WarbirdsNews has received word from the International F-104 Society concerning a former Royal Netherlands Air Force Lockheed F-104G Starfighter which has recently gone on display following a substantial refurbishment at the University of Erzurum in eastern Turkey, roughly a hundred miles from both the borders with Armenia and Georgia.
While the Lockheed F-104 Starfighter was not a good fit with the U.S. Air Force, which took fewer than 300 examples on strength, the type enjoyed great success in the export market with more than 2,200 serving aircraft serving in foreign air arms. Part of this success was due to Lockheed and the US Government reaching license manufacturing agreements with a number of different countries, which set up their own, indigenous production lines. The Fokker Aircraft Company in the Netherlands was one of these manufacturers who built Starfighters under license. Their factory, nestled beside Schipol Airport in Amsterdam, built 350 Starfighters; about a third of which were for the Royal Netherlands Air Force, and the rest for West Germany. They built two main variants, in a roughly two to one split between the F-104G interceptor and RF-104G tactical reconnaissance model.
One of the F-104Gs which rolled off Fokker’s production line at Schipol in 1964 was construction number 683-8286, which the Royal Netherlands Air Force formally accepted as D-8286 on October 5th, 1964. She first joined the so-called “Dutch Masters” Operational Conversion Unit at Leeuwarden Air Base, but also served in the Tactical Strike role with both 311 and 312 Squadron at Volkel Air Base, as well as in the All-Weather Interceptor role with 322 and 323 Squadrons, also at Leeuwarden. By the late seventies, the Netherlands was winding down their Starfighter fleet, and struck a deal with Turkey to transfer a number of their F-104G and RF-104G airframes to that nation. So on December 15th, 1980, D-8286 became 64-8286 with the Turkish Air Force. Initially, the Starfighter joined 142 Filo (squadron) at Mürted Air Base, near the Turkish capital, Ankara, with the side code 4-286. By the mid 1980s, the aircraft moved to Balıkesir Air Base in the far west of Turkey, where she gained a new side code, 9-286. She was operational until at least the autumn of 1987, but entered storage soon after with the influx of lower-time ex-West German Luftwaffe Starfighters during that period. Roughly in the year 2000, the Starfighter was gifted to the Erzurum Technical University in Erzurum, and at some point, they placed the aircraft on display, mounted on a pole on campus. More recently, the university brought the vintage fighter down from its perch for a complete static restoration, including a new paint job.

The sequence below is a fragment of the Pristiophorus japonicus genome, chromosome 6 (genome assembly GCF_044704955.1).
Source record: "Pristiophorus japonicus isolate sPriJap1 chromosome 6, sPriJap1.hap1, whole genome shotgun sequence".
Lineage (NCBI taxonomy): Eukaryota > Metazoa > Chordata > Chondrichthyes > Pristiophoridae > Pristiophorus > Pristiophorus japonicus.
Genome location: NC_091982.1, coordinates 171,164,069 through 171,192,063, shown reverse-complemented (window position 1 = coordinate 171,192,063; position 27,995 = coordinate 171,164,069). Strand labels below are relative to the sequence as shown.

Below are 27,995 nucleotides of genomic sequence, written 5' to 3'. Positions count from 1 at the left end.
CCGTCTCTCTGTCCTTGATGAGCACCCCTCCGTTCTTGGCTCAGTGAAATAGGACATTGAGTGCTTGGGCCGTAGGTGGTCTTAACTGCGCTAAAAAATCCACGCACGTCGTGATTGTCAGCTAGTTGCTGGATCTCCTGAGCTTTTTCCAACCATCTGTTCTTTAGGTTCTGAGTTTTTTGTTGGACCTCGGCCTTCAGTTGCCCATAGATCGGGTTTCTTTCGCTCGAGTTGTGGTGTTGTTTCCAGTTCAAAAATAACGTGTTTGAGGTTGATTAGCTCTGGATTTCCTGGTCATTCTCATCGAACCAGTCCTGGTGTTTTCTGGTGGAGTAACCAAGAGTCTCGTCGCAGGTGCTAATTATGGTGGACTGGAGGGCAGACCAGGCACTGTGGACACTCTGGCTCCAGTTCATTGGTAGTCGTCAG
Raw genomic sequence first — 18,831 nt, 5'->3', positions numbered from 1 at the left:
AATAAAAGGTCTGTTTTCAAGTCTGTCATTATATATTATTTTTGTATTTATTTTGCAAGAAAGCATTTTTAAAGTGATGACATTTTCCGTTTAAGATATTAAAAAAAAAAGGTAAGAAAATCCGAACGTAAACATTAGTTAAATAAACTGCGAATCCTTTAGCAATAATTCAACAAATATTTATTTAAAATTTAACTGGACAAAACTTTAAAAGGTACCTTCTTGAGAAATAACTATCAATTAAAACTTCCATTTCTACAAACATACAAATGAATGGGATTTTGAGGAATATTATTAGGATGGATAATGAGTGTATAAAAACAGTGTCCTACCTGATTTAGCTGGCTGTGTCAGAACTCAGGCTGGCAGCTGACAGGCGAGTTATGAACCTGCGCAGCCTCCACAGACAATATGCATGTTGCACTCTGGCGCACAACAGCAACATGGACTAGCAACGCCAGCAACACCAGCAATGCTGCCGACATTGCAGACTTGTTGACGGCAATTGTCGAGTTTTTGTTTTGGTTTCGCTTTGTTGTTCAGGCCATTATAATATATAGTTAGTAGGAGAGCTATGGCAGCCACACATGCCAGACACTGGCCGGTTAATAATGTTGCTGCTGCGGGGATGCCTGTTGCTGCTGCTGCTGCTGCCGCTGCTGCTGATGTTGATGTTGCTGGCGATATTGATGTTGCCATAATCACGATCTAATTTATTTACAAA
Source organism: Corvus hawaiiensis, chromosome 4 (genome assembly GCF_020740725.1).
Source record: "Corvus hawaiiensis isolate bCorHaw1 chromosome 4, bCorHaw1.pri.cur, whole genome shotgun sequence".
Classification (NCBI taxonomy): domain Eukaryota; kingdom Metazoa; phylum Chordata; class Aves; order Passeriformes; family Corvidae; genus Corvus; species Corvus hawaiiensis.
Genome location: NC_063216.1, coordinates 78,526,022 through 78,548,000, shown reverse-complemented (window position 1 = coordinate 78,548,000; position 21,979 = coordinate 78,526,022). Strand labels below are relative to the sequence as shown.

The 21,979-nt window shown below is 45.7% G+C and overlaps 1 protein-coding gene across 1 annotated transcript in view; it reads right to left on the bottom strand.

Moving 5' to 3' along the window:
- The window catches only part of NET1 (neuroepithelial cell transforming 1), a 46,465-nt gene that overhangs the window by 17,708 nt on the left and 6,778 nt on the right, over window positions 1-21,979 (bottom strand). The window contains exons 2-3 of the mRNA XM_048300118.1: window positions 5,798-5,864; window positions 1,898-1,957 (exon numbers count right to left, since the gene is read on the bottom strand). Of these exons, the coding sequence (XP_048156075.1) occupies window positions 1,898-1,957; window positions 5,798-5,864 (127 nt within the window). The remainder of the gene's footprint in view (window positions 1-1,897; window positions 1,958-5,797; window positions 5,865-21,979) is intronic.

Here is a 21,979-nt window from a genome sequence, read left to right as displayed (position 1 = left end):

Oddly, as the International F-104 Society laments, the restoration team made an odd decision with the markings by placing a spurious “D” in front of the side code, creating a hybrid Dutch-Turkish Air Force jet. However, the group then acknowledges that, “Nevetheless it is great to see that people have put a lot of effort to save this aircraft from being scrapped, and giving it a place where it can be honored.” We at WarbirdsNews agree heartily with that sentiment, and are glad that the Starfighter is still seen proudly on display for all to enjoy her heritage.
WarbirdsNews wishes to thank the International F-104 Society for the details, and permission to use Cana Urguz’s images of the Starfighter back on its pole.